Bomb disposal experts were called to Britain’s Sellafield nuclear power plant after concerns arose over the stability of a number of canisters of solvent.
Sellafield Ltd, the company responsible for the running of the Cumbria plant, said that an area of the site was closed off after staff feared the canisters, which had been stored there since 1992, would become unstable if exposed to oxygen.
“The chemicals are contained within a small number of canisters. These need to be removed and disposed of appropriately,” the firm said in a statement.
“The army’s Explosive Ordnance Disposal Team deal with hundreds of these issues every year, recovering chemicals from science laboratories in places like schools and universities.These chemicals are used extensively in many industries and are well understood.”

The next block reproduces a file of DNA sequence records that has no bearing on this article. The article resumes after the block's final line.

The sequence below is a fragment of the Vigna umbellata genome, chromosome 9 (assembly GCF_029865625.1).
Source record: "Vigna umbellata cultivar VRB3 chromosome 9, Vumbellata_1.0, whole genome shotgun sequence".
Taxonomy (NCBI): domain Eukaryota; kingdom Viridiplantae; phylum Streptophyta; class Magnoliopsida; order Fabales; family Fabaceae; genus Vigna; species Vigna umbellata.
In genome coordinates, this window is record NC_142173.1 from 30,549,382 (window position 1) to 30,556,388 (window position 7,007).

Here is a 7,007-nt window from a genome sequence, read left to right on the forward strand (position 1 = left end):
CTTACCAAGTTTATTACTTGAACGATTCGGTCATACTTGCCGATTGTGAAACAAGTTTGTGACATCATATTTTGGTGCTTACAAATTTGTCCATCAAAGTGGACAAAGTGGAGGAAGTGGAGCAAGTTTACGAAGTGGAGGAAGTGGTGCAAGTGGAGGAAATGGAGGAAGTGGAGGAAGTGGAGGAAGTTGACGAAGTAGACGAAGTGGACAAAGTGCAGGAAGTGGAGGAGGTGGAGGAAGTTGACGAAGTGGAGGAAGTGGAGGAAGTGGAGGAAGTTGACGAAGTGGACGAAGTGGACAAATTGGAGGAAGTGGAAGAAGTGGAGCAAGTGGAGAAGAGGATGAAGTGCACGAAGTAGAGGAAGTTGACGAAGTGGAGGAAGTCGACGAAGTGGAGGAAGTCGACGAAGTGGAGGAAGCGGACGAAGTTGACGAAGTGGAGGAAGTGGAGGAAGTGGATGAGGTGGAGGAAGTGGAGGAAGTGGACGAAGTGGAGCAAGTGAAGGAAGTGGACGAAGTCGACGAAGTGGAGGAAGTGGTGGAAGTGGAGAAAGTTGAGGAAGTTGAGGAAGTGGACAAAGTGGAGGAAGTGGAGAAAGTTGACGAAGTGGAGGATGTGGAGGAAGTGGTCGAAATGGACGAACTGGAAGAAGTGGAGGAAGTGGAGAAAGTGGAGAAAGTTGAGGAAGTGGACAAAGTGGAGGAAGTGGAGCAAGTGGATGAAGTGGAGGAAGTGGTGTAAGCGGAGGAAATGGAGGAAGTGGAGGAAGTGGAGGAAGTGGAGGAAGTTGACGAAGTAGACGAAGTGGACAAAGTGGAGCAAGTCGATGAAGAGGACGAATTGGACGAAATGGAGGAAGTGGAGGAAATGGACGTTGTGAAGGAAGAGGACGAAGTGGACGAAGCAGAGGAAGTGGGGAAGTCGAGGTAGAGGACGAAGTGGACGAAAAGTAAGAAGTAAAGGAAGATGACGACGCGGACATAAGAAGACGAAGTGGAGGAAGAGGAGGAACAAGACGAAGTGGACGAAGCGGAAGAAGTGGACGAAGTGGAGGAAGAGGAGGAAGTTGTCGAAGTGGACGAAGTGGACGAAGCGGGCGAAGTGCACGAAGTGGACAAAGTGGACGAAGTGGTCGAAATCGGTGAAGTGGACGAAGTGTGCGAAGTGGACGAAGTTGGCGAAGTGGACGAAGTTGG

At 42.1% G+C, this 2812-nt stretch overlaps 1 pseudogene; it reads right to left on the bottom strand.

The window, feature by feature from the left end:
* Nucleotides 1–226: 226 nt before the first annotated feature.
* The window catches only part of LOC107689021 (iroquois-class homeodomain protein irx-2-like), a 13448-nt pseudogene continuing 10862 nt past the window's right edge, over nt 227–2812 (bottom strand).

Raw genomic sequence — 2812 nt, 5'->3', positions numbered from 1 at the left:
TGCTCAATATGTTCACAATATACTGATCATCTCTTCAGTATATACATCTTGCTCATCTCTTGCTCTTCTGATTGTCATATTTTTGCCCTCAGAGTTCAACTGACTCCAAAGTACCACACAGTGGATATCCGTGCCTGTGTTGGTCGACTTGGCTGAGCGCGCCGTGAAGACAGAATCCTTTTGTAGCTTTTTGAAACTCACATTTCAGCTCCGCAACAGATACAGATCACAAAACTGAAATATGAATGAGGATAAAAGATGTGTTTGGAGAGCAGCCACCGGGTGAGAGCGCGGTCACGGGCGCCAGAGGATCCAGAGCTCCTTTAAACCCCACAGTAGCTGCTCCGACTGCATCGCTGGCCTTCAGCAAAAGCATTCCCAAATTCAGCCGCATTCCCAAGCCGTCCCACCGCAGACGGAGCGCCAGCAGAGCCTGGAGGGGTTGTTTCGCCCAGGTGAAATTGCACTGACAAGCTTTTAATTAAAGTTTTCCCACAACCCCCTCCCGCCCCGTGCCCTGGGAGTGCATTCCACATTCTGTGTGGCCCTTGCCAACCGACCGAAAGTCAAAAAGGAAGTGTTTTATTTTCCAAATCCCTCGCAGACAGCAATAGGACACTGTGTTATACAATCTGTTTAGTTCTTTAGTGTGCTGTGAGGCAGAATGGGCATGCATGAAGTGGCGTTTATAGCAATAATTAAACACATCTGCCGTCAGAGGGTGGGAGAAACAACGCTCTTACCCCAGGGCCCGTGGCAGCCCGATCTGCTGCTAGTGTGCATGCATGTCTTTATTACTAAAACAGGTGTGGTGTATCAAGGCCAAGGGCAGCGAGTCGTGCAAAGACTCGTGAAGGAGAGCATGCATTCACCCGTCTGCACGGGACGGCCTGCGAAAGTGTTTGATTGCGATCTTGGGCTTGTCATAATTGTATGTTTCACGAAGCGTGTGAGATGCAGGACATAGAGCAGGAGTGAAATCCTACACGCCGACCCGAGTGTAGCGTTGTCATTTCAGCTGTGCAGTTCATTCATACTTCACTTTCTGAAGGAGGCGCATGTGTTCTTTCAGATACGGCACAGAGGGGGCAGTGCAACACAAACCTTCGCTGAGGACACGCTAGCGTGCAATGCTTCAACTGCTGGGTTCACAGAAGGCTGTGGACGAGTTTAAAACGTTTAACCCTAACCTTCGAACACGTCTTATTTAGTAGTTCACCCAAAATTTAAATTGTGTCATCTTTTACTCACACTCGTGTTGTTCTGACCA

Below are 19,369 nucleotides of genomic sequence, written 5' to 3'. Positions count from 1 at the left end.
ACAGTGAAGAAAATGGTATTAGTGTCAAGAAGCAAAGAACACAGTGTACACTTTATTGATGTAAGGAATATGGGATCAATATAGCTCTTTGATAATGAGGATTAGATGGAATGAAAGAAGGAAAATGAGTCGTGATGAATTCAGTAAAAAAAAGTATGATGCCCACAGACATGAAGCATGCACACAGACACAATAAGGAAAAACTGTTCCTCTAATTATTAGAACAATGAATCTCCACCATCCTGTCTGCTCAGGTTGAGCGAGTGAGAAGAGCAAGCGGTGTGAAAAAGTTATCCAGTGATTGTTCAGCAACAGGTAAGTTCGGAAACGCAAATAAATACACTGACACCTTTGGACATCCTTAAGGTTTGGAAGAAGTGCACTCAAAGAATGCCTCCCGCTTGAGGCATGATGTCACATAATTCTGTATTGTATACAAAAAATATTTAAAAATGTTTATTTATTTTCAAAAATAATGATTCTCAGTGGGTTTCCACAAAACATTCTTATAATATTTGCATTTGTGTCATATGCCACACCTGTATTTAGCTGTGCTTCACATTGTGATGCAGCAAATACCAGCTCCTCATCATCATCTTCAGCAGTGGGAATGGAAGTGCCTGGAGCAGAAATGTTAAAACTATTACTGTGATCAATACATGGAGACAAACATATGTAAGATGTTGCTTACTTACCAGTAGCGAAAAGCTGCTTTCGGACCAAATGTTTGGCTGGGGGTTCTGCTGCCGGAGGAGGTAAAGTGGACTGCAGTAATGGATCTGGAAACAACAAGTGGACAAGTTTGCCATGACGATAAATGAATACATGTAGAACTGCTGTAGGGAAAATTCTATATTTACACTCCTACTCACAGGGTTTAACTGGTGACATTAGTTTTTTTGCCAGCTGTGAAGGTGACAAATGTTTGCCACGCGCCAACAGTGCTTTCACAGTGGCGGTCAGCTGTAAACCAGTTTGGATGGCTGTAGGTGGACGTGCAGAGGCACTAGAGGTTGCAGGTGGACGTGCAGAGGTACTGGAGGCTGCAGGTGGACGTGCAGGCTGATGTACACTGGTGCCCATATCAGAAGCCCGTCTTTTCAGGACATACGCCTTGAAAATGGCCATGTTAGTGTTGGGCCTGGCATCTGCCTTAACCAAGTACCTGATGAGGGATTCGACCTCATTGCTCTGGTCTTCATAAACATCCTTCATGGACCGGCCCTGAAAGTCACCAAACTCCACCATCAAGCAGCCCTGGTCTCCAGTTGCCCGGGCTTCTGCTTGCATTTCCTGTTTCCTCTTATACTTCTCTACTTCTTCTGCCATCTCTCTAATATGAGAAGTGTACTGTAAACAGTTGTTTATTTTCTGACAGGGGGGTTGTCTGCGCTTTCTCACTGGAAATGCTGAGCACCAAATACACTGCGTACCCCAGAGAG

Industrial solvents, such as Tetrahydrofuran, are potentially flammable in liquid states and can crystallize and become hazardous.
The company said the canisters were buried and then destroyed in two separate batches by the army’s Explosives Ordinance Disposal Team who took them to a safe location on the Sellafield site Saturday.
Sellafield is home to 126 tons (139 US tons) of plutonium, the world’s largest civilian stockpile.
In 1957, the plant, then known as Windscale, was the site of Britain’s worst ever nuclear disaster when a fire burned for three days, releasing radioactive material into the air that spread across the UK and the rest of Europe.